Julie Hersh is determined to show others that life is waiting on the other side of depression. She is a powerhouse, but her influence is born from a vulnerability and honesty that is often kept to hushed conversations. By sharing her own story of struggling with depression, and talking about her three suicide attempts – Julie has inspired many in our community to come forward and get the help that they need and deserve.
“My experience is that so many people do not understand why anybody would attempt suicide, or how somebody could possibly feel such depths of despair,” said Julie. “My main objective when I first started talking about this was to help people communicate and begin to understand depression.”
In 2015, the Hersh Foundation, co-founded by Julie and her husband, Ken, made a transformational gift of $5 million to establish the Center for Depression Research and Clinical Care (CDRC) at UT Southwestern Medical Center. Led by Dr. Madhukar Trivedi, The Center is focused on improving detection, prevention, and treatment of depression and mood disorders through quality research and community-based programs – a critically needed resource for our community.
“When I went through my most severe period of depression in 2001, I visited my family physician and he did not address my symptoms,” said Julie. “He gave me a blood test, told me there was nothing physiologically wrong with me, and sent me home. Unfortunately, I think this is a pretty common story for those who are suffering from depression. I spent months after that playing roulette and trying to find the right medication, none of which worked for me until I tried electroconvulsive therapy. I’ve often thought that if that doctor had the right tools, he could have guided me to the right types of treatment, or to the right specialist. It could have changed my whole trajectory.”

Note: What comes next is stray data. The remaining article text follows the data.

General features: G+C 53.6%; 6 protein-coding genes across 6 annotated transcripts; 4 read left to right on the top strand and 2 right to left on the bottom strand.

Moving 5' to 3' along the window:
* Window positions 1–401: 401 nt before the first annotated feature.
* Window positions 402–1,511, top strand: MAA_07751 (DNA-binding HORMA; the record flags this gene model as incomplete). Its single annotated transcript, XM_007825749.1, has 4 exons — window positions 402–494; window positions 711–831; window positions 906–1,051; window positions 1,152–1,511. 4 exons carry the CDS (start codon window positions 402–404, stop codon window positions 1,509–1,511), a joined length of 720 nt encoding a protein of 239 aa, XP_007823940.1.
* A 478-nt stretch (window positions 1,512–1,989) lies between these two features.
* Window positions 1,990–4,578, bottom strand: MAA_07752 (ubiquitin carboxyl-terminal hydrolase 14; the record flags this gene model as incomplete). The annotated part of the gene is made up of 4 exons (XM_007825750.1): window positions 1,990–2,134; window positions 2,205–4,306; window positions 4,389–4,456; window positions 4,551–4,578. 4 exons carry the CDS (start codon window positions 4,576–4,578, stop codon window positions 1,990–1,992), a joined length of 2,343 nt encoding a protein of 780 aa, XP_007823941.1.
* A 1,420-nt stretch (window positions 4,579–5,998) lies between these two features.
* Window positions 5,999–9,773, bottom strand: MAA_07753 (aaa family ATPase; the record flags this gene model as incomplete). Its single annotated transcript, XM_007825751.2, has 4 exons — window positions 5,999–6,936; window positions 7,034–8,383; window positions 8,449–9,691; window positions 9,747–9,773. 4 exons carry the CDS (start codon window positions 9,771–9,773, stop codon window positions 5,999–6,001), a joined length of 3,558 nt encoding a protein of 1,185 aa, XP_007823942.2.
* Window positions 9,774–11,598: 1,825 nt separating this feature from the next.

“My experience is that so many people do not understand why anybody would attempt suicide, or how somebody could possibly feel such depths of despair. My main objective when I first started talking about this was to help people communicate and begin to understand depression.”
Outcomes from the CDRC make Julie hopeful about the future of depression treatment for our community and beyond. “The CDRC has screened over 45,000 patients for depression, which is unheard of in the world of mental illness research. In addition, Trivedi and his group are making major strides toward developing a blood test that shows how a patient will react to various medications. This sort of personalized care will dramatically improve speed to recovery.”
Julie is a member of Southwestern Medical Foundation’s Board of Trustees and we continue to be grateful for her leadership in our community. In addition to her support of the CDRC, she continues to spread awareness about depression and mental health. Recently she spoke with employees at a major financial services firm in our city.
“It was such a great experience, and I was grateful for the opportunity to share the message about how important early detection is for better remission rates,” said Julie. “Our historic tendency with mental health has been to wait until there's a crisis or catastrophe. Either somebody drops out of school, or they lose their job, or get divorced, or they attempt suicide, and then we try to address mental illness. This is like waiting until a very severe stage of cancer and then trying to tackle the problem. Your results are going to be much poorer when the disease is severe, as opposed to if you can catch it with early warning signs.”